Over the past two years, demand for real estate has been rising. Are you considering moving in with your partner or retiring to a seniors’ residence? Now’s the perfect time to put your house up for sale. Here are a few things to consider to ensure the sale goes as smoothly as possible.
Surround yourself with the right people
First and foremost, do business with an experienced real estate broker who knows the market inside and out. Real estate professionals take a lot off your plate and handle a variety of tasks, including:
• Setting a fair and impartial selling price
• Verifying information about the property
• Taking photos and videos
• Staging the home
• Promoting your ad on different websites and online platforms
• Managing showings
• Preparing contracts and various documents
• Evaluating purchase offers
Real estate brokers are subject to an ethical code that governs their handling of your property. Therefore, you can rest assured they’re trustworthy and have your best interests in mind. Moreover, a real estate broker will help you avoid making costly rookie mistakes.
Furthermore, find your future home before putting your residence up for sale. It’s a good idea to work with a housing consultant or the same real estate broker handling the sale of your home to make your life easier.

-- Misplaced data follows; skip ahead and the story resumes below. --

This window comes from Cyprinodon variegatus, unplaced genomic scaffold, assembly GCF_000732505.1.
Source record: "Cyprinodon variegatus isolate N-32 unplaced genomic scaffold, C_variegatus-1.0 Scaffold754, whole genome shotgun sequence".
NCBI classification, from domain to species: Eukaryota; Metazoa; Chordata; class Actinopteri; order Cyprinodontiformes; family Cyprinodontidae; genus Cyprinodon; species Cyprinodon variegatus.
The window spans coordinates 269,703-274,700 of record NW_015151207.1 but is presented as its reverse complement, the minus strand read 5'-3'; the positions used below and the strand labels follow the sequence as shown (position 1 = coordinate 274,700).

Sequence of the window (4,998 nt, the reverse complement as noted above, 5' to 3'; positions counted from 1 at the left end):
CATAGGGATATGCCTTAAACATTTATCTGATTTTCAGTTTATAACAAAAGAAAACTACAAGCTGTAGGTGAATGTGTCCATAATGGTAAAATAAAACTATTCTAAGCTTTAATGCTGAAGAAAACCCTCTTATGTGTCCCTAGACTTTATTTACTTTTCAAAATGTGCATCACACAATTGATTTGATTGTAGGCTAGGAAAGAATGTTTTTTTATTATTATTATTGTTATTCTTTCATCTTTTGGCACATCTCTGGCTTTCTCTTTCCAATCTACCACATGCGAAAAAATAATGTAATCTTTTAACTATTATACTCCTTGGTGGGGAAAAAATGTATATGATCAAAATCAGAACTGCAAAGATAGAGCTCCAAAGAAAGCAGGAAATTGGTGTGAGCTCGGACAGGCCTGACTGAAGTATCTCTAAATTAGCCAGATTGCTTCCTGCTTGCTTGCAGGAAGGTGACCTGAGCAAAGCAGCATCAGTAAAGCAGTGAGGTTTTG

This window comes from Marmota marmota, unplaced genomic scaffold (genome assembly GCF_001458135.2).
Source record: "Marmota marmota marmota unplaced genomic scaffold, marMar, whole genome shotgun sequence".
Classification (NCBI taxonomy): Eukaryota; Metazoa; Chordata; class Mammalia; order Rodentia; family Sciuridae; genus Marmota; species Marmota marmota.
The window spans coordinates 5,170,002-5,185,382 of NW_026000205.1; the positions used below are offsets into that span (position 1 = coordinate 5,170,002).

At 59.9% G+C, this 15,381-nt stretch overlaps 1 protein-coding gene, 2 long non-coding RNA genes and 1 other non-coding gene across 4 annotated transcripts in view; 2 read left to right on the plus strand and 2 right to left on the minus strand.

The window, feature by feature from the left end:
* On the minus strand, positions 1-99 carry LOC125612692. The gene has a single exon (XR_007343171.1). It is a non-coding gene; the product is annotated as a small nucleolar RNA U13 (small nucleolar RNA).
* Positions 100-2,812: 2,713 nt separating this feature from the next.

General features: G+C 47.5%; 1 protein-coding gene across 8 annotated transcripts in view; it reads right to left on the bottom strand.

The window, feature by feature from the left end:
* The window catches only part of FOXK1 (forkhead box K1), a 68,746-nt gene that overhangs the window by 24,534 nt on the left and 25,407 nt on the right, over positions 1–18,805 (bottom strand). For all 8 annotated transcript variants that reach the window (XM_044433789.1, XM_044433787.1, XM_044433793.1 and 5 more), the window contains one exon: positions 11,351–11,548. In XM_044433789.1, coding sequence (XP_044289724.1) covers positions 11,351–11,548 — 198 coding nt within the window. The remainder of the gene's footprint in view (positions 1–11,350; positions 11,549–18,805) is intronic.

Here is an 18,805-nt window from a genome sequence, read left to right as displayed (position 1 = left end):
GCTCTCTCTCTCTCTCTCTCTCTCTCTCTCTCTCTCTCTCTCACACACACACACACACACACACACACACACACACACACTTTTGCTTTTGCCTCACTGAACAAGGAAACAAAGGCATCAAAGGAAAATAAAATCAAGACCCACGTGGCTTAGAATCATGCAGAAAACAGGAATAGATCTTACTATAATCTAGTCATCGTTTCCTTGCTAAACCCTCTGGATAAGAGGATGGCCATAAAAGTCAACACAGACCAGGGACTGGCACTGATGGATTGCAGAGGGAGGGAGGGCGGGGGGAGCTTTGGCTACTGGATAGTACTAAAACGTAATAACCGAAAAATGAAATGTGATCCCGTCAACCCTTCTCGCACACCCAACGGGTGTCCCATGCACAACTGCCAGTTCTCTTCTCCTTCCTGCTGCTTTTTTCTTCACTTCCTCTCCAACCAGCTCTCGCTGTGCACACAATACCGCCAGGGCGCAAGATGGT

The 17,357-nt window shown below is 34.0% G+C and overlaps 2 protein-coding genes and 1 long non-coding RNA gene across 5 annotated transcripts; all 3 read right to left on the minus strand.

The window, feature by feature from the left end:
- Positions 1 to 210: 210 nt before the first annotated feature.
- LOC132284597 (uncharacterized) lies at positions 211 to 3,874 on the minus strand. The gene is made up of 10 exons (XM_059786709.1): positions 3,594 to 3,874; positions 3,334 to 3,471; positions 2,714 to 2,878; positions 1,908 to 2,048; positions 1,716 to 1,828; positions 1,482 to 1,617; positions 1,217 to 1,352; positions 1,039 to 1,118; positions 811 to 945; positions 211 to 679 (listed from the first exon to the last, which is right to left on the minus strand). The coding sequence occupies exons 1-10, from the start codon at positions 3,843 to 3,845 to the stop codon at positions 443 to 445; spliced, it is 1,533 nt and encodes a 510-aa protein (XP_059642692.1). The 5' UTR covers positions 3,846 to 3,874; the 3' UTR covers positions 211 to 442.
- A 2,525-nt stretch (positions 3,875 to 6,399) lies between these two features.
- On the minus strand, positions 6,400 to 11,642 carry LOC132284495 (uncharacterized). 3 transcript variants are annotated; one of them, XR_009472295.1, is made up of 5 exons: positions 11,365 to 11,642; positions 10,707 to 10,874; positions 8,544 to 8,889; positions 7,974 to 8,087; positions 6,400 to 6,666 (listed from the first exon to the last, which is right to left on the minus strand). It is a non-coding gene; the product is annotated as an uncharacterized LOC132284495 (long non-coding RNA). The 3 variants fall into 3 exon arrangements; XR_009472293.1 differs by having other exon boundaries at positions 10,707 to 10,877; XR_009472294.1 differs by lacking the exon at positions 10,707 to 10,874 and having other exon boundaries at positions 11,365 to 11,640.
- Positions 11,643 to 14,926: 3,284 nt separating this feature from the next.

Similarly, relying on the expertise of a mortgage broker will save you a lot of work, especially when it comes to transferring your mortgage.
In short, surrounding yourself with the right people is the key to a stress-free experience. Contact a broker near you to get started.
Real estate brokers have access to a vast network of other brokers and an impressive pool of potential buyers. Therefore, they’re best positioned to help you sell your home fast.
Mortgage vocabulary explained
Getting a mortgage is an essential part of buying a property. Here’s a short glossary to familiarize you with the most important terms.
• Mortgage loan. A type of loan typically obtained from a financial institution to purchase a home or other real estate property. The property itself serves as collateral to secure the loan. Moreover, the lender reserves the right to seize the property if the payments aren’t made.
• Down payment. An upfront payment you make to purchase a property. The amount paid is usually a percentage of the purchase price and can range from as little as three percent to as much as 20 percent.